Double iliotibial tract autograft for ACL reconstruction: A clinical prospective pilot study
Author(s):
Munch D. (Denmark)
,
Munch D. (Denmark)
Affiliations:
Konradsen L.
,
Konradsen L.
Affiliations:
Eljaja S.
Eljaja S.
Affiliations:
ESSKA Academy. Munch D. 05/09/18; 209519; P07-632 Topic: Arthroscopic Surgery
Mr. Daniel K. Munch
Mr. Daniel K. Munch
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Abstract
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Objectives: In the 1980s part of the iliotibial tract (ITB) was popular as a graft for ACL reconstructions especially in the Scandinavian countries. In the mid-1990s first the BPTB graft and then the ST/G graft became all dominant even though the few studies reporting on the results of the ITB graft reconstructions were favorable. However, from a mechanical point of view, the graft was considered too weak to withstand ACL stresses. With the development of newer fixation techniques, we devised an operative technique that could provide sufficient mechanical graft strength. Furthermore, it could be seen as a functional advantage that neither the hamstring function nor the extensor mechanism of the knee was hampered by graft harvesting. Finally, the lateral ITB tenodesis could provide an ALL function to the reconstruction.

The objectives of this pilot study were to test if the mechanical and functional results of ACL reconstructions with double ITB grafts are comparable to other reconstruction techniques with special emphasis on graft donor-site complications.

Methods: Clinical prospective cohort study. Ten patients (4 females, 6 males), median age 25 (20-40 years) who underwent ACL reconstruction with a double ITB graft from July 2014 - March 2015. Preoperative and at 1-year and 2-years follow-up patients were mechanically examined, performed functional tests, and completed the KOOS and Tegner scores. Furthermore, grade of satisfaction and donor site complications were recorded.

Results: 2-year post-op, no re-rupture had occurred. Instrumented Lachmann test showed significant improvement in mean side difference: pre-op: 3,3 mm [±1,33]; 2 years post-op: 1,9 mm [±1,1] (p=0.005).
One patient had a pivot shift grade 1 (glide).
Functionally, all ten patients reached LSI>90 (Limb Symmetry Index). Tegner score increased from mean 2,8 pre-OP to 6,4 post-OP (p<0,001). None did however reach pre-injury Tegner score or sports level. KOOS was increased significantly in four of the five subscales.
One patient experienced cosmetic inconveniences, another pain from the lateral muscle herniation. All ten patients were either satisfied or very satisfied and would have the reconstruction performed again if they had the option.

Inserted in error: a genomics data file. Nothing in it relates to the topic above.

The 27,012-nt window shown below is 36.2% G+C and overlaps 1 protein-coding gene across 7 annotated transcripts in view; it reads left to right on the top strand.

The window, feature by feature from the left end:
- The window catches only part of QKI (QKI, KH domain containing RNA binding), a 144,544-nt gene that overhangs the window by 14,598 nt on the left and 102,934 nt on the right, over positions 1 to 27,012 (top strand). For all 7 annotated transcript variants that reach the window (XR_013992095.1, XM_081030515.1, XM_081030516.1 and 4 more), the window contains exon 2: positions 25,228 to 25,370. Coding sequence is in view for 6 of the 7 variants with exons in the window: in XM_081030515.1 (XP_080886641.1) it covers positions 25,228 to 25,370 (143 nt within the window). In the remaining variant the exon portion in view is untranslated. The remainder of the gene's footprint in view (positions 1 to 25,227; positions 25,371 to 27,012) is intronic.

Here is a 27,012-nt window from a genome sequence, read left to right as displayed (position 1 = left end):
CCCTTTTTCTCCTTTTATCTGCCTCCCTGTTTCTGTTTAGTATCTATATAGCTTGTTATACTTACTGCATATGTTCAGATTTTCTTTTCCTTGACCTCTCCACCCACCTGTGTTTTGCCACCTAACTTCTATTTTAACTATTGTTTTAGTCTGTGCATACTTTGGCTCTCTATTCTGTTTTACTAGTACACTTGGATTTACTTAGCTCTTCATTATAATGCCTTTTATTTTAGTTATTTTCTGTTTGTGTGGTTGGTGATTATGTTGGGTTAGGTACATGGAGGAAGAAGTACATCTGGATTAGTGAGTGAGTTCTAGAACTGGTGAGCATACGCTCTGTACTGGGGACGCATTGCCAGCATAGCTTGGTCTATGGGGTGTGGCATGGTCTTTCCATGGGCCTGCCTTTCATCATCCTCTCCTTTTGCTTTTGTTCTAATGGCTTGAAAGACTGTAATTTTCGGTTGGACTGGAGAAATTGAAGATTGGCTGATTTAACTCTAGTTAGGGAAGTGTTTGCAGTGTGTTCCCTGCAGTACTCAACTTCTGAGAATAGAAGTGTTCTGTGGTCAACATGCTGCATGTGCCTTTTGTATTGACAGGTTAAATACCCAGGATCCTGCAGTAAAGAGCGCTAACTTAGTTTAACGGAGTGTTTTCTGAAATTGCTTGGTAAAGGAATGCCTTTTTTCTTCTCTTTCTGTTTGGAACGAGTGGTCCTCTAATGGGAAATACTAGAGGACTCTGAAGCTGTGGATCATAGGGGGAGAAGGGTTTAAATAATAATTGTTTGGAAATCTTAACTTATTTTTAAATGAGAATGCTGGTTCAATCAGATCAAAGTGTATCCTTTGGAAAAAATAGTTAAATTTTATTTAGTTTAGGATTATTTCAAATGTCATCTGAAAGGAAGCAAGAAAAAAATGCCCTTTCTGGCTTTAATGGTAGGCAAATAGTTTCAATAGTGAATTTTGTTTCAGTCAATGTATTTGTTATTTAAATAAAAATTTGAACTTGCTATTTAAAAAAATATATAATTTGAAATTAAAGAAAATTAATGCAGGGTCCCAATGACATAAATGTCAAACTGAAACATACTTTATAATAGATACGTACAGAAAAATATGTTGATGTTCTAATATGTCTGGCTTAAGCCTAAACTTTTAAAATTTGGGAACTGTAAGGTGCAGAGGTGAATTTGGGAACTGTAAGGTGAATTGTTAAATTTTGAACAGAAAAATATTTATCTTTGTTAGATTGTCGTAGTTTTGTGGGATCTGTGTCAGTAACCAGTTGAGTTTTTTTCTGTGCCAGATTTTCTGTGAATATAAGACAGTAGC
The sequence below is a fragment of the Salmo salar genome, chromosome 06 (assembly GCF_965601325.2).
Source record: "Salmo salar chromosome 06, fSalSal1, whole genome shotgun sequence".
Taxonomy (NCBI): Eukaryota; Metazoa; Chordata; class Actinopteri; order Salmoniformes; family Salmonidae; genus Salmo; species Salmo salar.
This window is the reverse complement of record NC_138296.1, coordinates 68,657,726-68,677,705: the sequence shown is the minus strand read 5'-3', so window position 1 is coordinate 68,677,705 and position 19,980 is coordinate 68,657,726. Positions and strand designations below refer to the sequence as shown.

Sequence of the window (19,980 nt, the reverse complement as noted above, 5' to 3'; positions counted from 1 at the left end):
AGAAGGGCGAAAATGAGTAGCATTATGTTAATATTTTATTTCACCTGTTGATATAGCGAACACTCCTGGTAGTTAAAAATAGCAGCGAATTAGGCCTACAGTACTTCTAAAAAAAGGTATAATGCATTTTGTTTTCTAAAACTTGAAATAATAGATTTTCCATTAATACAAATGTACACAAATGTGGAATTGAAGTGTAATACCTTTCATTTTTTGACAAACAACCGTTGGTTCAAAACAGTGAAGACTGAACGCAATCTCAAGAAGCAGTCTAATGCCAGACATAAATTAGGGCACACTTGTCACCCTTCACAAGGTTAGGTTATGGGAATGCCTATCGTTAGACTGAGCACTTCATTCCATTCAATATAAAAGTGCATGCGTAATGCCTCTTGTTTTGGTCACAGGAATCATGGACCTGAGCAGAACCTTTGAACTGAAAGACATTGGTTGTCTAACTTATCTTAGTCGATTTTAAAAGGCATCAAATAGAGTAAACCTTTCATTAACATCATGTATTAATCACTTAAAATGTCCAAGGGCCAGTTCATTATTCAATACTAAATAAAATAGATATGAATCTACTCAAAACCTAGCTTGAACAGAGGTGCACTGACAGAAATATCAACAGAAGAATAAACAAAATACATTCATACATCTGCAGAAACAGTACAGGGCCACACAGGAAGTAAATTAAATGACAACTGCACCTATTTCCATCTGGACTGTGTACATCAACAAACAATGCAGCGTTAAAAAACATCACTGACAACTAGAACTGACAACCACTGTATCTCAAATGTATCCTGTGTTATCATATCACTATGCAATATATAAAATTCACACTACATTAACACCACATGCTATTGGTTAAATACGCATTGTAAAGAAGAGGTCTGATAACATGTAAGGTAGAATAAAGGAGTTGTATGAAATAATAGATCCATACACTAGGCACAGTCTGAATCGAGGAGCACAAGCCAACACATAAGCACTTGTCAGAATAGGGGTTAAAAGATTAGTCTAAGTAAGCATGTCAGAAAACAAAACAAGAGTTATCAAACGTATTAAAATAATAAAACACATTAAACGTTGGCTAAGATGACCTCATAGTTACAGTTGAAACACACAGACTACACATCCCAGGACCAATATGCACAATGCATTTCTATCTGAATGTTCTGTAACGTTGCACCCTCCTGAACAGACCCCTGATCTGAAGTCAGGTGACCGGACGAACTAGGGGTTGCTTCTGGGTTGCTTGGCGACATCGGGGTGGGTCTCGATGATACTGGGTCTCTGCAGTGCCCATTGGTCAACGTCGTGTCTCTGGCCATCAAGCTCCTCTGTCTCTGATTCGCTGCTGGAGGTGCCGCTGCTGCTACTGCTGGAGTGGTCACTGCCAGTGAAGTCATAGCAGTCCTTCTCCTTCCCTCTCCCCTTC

Conclusions: In a pilot study, the double ITB autograft ACL reconstruction showed mechanical stability results and functional outcomes comparable to standard reconstruction methods. However, cosmetic inconvenience and donor site pain was reported in 1 out of 10 patients.

Based on these outcomes we have started an RCT comparing this method of reconstruction to other well-established reconstruction methods.

Keywords:
ACL reconstruction; iliotibial tract autograft
Objectives: In the 1980s part of the iliotibial tract (ITB) was popular as a graft for ACL reconstructions especially in the Scandinavian countries. In the mid-1990s first the BPTB graft and then the ST/G graft became all dominant even though the few studies reporting on the results of the ITB graft reconstructions were favorable. However, from a mechanical point of view, the graft was considered too weak to withstand ACL stresses. With the development of newer fixation techniques, we devised an operative technique that could provide sufficient mechanical graft strength. Furthermore, it could be seen as a functional advantage that neither the hamstring function nor the extensor mechanism of the knee was hampered by graft harvesting. Finally, the lateral ITB tenodesis could provide an ALL function to the reconstruction.

The objectives of this pilot study were to test if the mechanical and functional results of ACL reconstructions with double ITB grafts are comparable to other reconstruction techniques with special emphasis on graft donor-site complications.

Methods: Clinical prospective cohort study. Ten patients (4 females, 6 males), median age 25 (20-40 years) who underwent ACL reconstruction with a double ITB graft from July 2014 - March 2015. Preoperative and at 1-year and 2-years follow-up patients were mechanically examined, performed functional tests, and completed the KOOS and Tegner scores. Furthermore, grade of satisfaction and donor site complications were recorded.

Results: 2-year post-op, no re-rupture had occurred. Instrumented Lachmann test showed significant improvement in mean side difference: pre-op: 3,3 mm [±1,33]; 2 years post-op: 1,9 mm [±1,1] (p=0.005).
One patient had a pivot shift grade 1 (glide).
Functionally, all ten patients reached LSI>90 (Limb Symmetry Index). Tegner score increased from mean 2,8 pre-OP to 6,4 post-OP (p<0,001). None did however reach pre-injury Tegner score or sports level. KOOS was increased significantly in four of the five subscales.
One patient experienced cosmetic inconveniences, another pain from the lateral muscle herniation. All ten patients were either satisfied or very satisfied and would have the reconstruction performed again if they had the option.

Conclusions: In a pilot study, the double ITB autograft ACL reconstruction showed mechanical stability results and functional outcomes comparable to standard reconstruction methods. However, cosmetic inconvenience and donor site pain was reported in 1 out of 10 patients.

Based on these outcomes we have started an RCT comparing this method of reconstruction to other well-established reconstruction methods.

Keywords:
ACL reconstruction; iliotibial tract autograft
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